Not many stories play out the way that F. Gary Gray’s career story has so far. He is celebrated not just in black cinema but the industry as a whole for cult classics such as Friday, Set It Off and most recently, the lauded NWA biopic Straight Outta Compton. He got his start from the bottom, grinding as a cameraman while ultimately working his way up.
Making his directorial debut alongside Ice Cube for the ever-relevant anthem “It Was A Good Day,” Gray soon made the rounds directing videos for Outkast, Cypress Hill, Whitney Houston and Jay Z (just to name a few). On a busy press run for Straight Outta Compton, Gray was gracious enough to stop by for a chat about his latest flick, how it all came about, the approach he takes when choosing a script, and heed-worthy advice for aspiring directors.
Interview by Gia Peppers (@GiaPeppers)
Hey guys. It’s Gia Peppers, and I found F. Gary Gray. How are you doing, sir?
I’m doing well. You found me.
Yes, yes. He’s here all over New York City. So what brings you to this part of New York City today?
Well. We’re screening Straight Outta Compton. We’re promoting the movie and, of course, we’re going to do a Q&A over here at The Sprite Corner and have a good time. So, you know, hanging out…
Yes, yes. Now, you’ve done so many iconic things: music videos and film. Tell us a little bit about your journey and where it started.
Well, it started in Los Angeles, and here, I’m in New York now. [Chuckles.] No, it started in Los Angeles and I was a cameraman at first when I was a teenager and worked my way into short-films when I was 21. And then went into music videos because I couldn’t afford film school. Used that as a technical playground and then went on to do my first film Friday when I was 24, and then Set It Off when I was 25, and then just kind of kept going…
The story of Straight Outta Compton is so iconic. Now, how did that movie come about? How did that come into your lap?
Got a call from my agents, they said Cube got a script. I was a little hesitant at first because there’s so many ways you can get Straight Outta Compton wrong. You know, it’s such a great story; it’s such a classic tale. I was a little nervous ‘cause it’s like a very narrow road to success with that type of story, you got to get it right—but when I read it, I was pleasantly surprised. I saw some things I would do differently and we developed it over the last four years. And here we are, I feel really good about it.
Awesome. So what are the most important themes of the film?
Brotherhood. Brotherhood is one. We touched on a lot of different themes like brotherhood and betrayal, rags to riches, triumph, and tragedy; it’s cool. There’s quite a bit that goes on that goes well beyond a biopic, music biopic. I’m just honored they let me tell their story because it goes so far beyond N.W.A. and the music. It’s a classic tale.
Yes. I’ve been watching a lot of your interviews, you’ve been everywhere this week, and you talk about how it’s so hard to narrow it down to two-and-a-half hours. How did you obey your thirst to the vision? By obey your thirst I mean stay focused to your vision—stay really, really consistent about what you want to bring to the film when you were going into it. How did you make sure your voice was told?
I was always very specific about what I wanted. I wanted a lot, so in terms of thirst, I was very thirsty. [Chuckles.] But you know, it’s a lot of stuff we shot; I was really passionate about the story I wanted to tell, above and beyond the music, the era. We ended up with a very, very long cut at first and the hardest thing about making this movie, besides casting it and finding N.W.A., was cutting it down and trimming it down to a two-hours-and-something movie.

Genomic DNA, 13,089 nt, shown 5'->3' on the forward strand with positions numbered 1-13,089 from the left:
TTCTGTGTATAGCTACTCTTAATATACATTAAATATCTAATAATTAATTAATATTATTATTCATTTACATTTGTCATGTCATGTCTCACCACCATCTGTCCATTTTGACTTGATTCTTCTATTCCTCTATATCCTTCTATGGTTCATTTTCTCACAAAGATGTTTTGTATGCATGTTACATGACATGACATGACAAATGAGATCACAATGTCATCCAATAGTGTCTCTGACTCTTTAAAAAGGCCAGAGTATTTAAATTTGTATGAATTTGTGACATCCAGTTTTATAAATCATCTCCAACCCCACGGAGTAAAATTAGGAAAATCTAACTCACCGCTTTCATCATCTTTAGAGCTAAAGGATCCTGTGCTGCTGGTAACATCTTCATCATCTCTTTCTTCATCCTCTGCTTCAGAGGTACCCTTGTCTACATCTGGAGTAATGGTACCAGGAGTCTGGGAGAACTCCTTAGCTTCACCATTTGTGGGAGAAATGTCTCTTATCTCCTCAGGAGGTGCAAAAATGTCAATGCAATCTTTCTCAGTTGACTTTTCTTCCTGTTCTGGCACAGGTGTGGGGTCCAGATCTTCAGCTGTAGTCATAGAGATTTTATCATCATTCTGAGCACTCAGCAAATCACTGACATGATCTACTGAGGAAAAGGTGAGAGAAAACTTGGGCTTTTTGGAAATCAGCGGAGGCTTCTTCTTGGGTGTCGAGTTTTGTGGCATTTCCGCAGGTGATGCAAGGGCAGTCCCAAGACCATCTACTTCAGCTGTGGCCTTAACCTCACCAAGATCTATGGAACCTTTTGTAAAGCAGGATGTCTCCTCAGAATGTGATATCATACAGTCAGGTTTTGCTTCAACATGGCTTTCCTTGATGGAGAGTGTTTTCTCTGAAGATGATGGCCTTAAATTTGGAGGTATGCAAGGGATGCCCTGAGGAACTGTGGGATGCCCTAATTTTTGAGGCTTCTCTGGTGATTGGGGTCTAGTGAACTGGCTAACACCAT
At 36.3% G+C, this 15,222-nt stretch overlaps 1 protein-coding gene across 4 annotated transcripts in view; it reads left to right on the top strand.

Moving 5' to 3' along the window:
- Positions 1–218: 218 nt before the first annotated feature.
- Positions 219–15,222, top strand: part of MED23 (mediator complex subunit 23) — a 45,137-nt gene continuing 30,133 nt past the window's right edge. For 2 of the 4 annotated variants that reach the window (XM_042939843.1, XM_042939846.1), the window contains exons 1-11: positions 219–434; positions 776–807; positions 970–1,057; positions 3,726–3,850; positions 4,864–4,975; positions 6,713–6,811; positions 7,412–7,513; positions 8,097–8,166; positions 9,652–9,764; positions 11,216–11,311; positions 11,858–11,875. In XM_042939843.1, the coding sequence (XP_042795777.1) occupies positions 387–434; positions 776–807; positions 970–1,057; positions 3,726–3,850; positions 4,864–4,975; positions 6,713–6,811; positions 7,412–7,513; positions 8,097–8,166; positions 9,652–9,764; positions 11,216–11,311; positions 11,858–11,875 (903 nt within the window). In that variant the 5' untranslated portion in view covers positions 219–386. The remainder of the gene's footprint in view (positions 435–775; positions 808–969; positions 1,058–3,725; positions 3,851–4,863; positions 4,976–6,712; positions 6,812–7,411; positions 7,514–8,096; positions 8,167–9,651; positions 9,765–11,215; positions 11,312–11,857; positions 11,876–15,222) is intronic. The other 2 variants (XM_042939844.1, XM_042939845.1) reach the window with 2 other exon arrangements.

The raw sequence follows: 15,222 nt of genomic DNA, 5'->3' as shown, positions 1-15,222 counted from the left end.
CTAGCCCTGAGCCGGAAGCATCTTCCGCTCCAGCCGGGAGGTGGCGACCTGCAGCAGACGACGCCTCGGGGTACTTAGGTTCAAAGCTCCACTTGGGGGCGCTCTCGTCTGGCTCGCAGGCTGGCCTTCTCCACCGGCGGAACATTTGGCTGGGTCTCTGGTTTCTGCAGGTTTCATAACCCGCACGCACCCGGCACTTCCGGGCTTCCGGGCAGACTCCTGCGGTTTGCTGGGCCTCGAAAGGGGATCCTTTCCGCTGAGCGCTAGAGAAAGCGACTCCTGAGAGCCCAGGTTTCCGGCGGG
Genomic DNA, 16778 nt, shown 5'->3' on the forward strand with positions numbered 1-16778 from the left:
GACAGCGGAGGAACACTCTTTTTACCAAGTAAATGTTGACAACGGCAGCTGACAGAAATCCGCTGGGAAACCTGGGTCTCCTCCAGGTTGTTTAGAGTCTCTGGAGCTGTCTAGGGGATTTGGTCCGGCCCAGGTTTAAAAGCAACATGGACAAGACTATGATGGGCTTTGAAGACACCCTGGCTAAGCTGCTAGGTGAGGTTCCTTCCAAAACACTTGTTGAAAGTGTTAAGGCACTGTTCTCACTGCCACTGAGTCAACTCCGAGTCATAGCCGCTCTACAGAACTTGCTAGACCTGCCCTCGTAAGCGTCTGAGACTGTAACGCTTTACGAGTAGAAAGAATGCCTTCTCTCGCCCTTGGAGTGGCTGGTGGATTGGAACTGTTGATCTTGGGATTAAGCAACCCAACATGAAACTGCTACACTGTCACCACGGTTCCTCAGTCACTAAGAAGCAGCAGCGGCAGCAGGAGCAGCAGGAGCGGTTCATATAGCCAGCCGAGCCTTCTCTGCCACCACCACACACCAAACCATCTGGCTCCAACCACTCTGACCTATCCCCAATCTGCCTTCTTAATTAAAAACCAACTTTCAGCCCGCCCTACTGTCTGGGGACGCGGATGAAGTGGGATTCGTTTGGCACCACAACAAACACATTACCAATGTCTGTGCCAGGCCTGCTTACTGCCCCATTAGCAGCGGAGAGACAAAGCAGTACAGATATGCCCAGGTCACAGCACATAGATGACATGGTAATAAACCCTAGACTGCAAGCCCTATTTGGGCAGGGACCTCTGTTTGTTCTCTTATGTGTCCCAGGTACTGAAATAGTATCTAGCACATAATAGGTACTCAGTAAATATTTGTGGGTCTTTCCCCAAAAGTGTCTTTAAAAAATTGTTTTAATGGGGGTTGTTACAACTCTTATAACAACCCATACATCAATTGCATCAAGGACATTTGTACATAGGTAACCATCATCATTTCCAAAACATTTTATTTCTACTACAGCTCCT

I can’t wait to see the director’s cut ‘cause I know it’s going to be amazing.
It’s pretty good.
And then, last but not least, everything you do has a really great film and, really, a great aesthetic—but they’re not all the same. So how do you choose, when you’re going about your next project, how do you choose it and stay true to yourself within creating a film?
You know, it’s really simple for me. It’s all here. If I feel it, if it’s something I either want to learn or if it’s something I’m passionate about, then I’ll go for it. It’s just hard for me to find something that I really like, so sometimes I take the time off, take my time to really figure out what’s next. I love a challenge. So when I did Friday, I didn’t want to do another comedy back-to-back. With Set It Off, that was a little different from The Negotiator and The Italian Job. So for me, it’s all about challenge. It’s all about challenge and about just learning. I am very lucky in that my job, it takes me around the world and I get a chance to meet different people and learn different things.
Straight Outta Compton is my first biopic. My first period piece and I got a chance to kind of get out there like some of my idols, you know like Scorsese, Spielberg, Spike Lee, the guys who came before me. You know, I’m feeling good about it.
And what do you want the aspiring filmmakers inside to take away from the experience today?
Just step into your lane. Everybody comes to film differently; everybody has different backgrounds. Just find whatever your lane is naturally. Don’t try to force yourself into someone else’s vision or try to tell a story that you’re not passionate about. Hopefully you learn a little bit from my experiences and you try your best to enjoy it but also understand the business aspect of creating because that’s really hard. It’s hard being creative and also trying to manage some of the politics in this industry, so if I can impart some of my experience and maybe learn a little bit then it’s a success.
We are so proud of you and so excited to see Straight Outta Compton. Thanks so much for hanging out with us Mr. Gray. It was nice to meet you.